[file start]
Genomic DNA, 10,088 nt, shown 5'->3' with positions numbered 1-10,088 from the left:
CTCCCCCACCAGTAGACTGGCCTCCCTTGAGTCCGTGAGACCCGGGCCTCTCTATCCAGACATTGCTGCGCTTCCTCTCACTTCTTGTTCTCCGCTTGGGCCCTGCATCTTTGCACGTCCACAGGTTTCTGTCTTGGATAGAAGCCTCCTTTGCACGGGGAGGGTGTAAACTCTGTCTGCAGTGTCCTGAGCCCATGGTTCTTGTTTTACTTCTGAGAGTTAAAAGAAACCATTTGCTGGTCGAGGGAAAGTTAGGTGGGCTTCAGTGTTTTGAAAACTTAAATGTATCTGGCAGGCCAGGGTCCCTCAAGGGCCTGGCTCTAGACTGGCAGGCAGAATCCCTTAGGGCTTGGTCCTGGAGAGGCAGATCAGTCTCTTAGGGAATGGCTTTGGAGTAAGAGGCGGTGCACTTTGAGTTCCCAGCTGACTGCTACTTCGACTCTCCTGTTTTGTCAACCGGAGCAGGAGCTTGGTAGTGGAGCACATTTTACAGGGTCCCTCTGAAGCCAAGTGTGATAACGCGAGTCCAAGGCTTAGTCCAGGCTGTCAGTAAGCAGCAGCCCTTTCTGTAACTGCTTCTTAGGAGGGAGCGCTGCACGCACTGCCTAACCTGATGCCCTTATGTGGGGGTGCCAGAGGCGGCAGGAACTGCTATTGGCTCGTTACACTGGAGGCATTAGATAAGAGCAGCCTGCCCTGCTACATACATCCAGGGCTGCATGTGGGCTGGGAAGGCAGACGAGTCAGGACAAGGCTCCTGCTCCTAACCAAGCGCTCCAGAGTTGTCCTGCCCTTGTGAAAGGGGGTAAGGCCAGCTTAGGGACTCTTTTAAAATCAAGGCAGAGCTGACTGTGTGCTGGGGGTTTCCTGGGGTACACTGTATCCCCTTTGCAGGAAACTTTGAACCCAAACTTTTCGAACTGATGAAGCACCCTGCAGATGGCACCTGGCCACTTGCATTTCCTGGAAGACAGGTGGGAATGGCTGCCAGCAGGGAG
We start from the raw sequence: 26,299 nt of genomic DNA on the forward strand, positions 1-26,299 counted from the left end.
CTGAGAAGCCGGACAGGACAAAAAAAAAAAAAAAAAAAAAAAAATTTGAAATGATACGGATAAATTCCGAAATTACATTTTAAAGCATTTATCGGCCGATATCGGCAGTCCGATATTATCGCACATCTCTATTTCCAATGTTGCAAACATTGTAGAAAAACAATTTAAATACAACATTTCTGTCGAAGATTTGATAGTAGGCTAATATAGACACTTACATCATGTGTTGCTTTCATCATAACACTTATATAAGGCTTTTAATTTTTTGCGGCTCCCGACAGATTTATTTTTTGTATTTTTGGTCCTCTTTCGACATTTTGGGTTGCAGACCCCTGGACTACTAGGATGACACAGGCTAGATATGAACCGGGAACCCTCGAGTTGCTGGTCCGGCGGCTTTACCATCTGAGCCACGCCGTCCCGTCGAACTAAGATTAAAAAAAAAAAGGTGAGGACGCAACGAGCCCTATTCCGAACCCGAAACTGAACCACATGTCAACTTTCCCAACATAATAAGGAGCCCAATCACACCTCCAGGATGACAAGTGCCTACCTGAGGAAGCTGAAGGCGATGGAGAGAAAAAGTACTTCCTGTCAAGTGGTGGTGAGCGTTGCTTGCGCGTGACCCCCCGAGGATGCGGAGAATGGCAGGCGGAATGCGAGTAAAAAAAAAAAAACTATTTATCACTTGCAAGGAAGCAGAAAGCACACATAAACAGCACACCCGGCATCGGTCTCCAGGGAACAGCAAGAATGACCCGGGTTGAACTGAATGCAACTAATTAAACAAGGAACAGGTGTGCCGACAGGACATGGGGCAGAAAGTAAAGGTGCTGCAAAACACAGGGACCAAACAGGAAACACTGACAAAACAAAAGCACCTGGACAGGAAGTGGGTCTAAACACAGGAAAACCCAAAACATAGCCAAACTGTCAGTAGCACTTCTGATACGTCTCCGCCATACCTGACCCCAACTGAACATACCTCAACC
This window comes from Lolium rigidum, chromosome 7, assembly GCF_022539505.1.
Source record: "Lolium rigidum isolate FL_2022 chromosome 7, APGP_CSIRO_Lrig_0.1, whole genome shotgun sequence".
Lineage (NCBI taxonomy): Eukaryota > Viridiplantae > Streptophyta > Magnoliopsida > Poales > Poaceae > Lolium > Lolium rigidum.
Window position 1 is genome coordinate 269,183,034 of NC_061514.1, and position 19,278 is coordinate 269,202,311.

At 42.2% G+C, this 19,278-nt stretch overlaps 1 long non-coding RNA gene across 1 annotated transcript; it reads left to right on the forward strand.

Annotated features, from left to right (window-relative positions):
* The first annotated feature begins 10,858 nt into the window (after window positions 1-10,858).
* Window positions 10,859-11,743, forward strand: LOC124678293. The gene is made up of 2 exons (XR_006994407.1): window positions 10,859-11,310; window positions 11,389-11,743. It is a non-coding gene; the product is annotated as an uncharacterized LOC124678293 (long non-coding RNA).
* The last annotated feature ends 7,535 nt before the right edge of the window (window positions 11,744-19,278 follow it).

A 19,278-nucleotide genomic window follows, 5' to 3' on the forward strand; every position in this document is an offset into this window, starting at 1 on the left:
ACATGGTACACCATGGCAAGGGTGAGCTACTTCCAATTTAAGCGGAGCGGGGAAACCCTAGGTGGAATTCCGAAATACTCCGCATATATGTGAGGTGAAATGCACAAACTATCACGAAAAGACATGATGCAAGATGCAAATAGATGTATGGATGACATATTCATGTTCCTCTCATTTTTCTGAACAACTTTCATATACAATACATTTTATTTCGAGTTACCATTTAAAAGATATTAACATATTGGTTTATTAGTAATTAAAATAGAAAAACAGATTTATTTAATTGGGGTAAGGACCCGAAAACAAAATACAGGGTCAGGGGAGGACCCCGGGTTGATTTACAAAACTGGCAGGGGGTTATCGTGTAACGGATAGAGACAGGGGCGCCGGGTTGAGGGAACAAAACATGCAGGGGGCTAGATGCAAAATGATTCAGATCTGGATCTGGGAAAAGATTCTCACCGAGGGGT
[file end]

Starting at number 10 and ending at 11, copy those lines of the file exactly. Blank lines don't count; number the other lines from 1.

Annotated features, from left to right (window-relative positions):
* The first annotated feature begins 10,858 nt into the window (after window positions 1-10,858).